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Payroll employment, earnings and hours, August 2017

Released: 2017-10-26

Average weekly earnings — Canada

$974.61

August 2017

1.7% increase

(12-month change)

Average weekly earnings — N.L.

$1,030.58

August 2017

1.7% increase

(12-month change)

Average weekly earnings — P.E.I.

$821.33

August 2017

-0.0% decrease

(12-month change)

Average weekly earnings — N.S.

$869.71

August 2017

2.5% increase

(12-month change)

Average weekly earnings — N.B.

$891.85

August 2017

2.1% increase

(12-month change)

Average weekly earnings — Que.

$904.90

August 2017

3.0% increase

(12-month change)

Average weekly earnings — Ont.

$986.45

August 2017

1.1% increase

(12-month change)

Average weekly earnings — Man.

$907.02

August 2017

1.9% increase

(12-month change)

Average weekly earnings — Sask.

$1,011.25

August 2017

2.5% increase

(12-month change)

Average weekly earnings — Alta.

$1,133.86

August 2017

1.1% increase

(12-month change)

Average weekly earnings — B.C.

$940.31

August 2017

2.2% increase

(12-month change)

Average weekly earnings — Y.T.

$1,110.55

August 2017

2.6% increase

(12-month change)

Average weekly earnings — N.W.T.

$1,405.00

August 2017

3.4% increase

(12-month change)

Average weekly earnings — Nvt.

$1,327.87

August 2017

6.3% increase

(12-month change)

Average weekly earnings of non-farm payroll employees were $975 in August, up 0.9% from the previous month. Compared with August 2016, earnings increased 1.7%.

Chart 1  Chart 1: Year-over-year change in average weekly earnings and average weekly hours
Year-over-year change in average weekly earnings and average weekly hours

In general, changes in weekly earnings reflect a number of factors, including wage growth; changes in the composition of employment by industry, occupation and level of job experience; and average hours worked per week.

Non-farm payroll employees worked an average of 32.8 hours per week in August, up slightly from 32.7 hours in both the previous month and August 2016.

Average weekly earnings by sector

Compared with August 2016, average weekly earnings increased in 5 of the 10 largest industrial sectors, led by wholesale trade. At the same time, earnings declined in retail trade and manufacturing, while they were little changed in public administration and in construction, and were virtually unchanged in professional, scientific and technical services.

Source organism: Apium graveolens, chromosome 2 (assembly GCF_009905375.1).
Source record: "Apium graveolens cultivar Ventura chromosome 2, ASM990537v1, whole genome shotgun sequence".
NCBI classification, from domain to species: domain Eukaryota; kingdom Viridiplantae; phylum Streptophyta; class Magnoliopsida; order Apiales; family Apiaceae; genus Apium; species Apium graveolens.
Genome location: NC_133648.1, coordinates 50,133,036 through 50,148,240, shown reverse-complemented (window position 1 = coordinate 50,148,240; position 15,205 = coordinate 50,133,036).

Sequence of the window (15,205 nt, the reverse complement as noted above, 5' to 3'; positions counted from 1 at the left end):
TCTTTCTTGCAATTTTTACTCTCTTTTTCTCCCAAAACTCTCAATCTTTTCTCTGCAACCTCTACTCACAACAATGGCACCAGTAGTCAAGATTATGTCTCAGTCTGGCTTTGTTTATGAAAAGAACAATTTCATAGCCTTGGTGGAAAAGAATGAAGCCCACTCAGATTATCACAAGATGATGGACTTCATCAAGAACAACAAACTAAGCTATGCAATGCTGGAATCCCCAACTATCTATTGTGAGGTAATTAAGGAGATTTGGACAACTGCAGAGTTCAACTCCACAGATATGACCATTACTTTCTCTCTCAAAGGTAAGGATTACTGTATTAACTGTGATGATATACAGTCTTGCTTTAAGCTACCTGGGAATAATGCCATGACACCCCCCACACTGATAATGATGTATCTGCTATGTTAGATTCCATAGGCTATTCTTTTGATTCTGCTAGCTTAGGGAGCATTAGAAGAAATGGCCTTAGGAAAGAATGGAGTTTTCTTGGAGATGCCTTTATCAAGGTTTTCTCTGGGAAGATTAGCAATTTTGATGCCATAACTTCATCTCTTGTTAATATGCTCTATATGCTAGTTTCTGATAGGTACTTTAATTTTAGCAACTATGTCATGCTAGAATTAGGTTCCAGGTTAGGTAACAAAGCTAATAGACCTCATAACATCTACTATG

Chart 2  Chart 2: Year-over-year change in average weekly earnings in the 10 largest sectors, August 2017
Year-over-year change in average weekly earnings in the 10 largest sectors, August 2017

Average weekly earnings in wholesale trade increased 5.6% to $1,214, with most of the growth occurring in the first quarter of 2017. On a year-over-year basis, wholesalers of machinery, equipment and supplies contributed the most to the rise. At the same time, earnings declined notably for wholesalers of personal and household goods. Most of the year-over-year increase in this sector was driven by Ontario.

In accommodation and food services, average earnings rose 3.7% to $385 per week. British Columbia and Ontario contributed the most to the increase. Earnings in this sector have been on an upward trend since February 2017, driven by gains in full-service restaurants and limited-service eating places.

Average weekly earnings in administrative and support services grew 3.5% to $787, partly due to the fact that earnings were relatively low in August 2016. Gains were spread across many industries, notably in investigation and security services and in employment services. Among the provinces, Ontario and British Columbia contributed the most to the rise.

In health care and social assistance, earnings rose 2.5% to an average of $890 per week, with most of the increase occurring from September 2016 to February 2017. The rise in earnings was driven by gains in hospitals and social assistance. Quebec contributed the most to the earnings growth in this sector.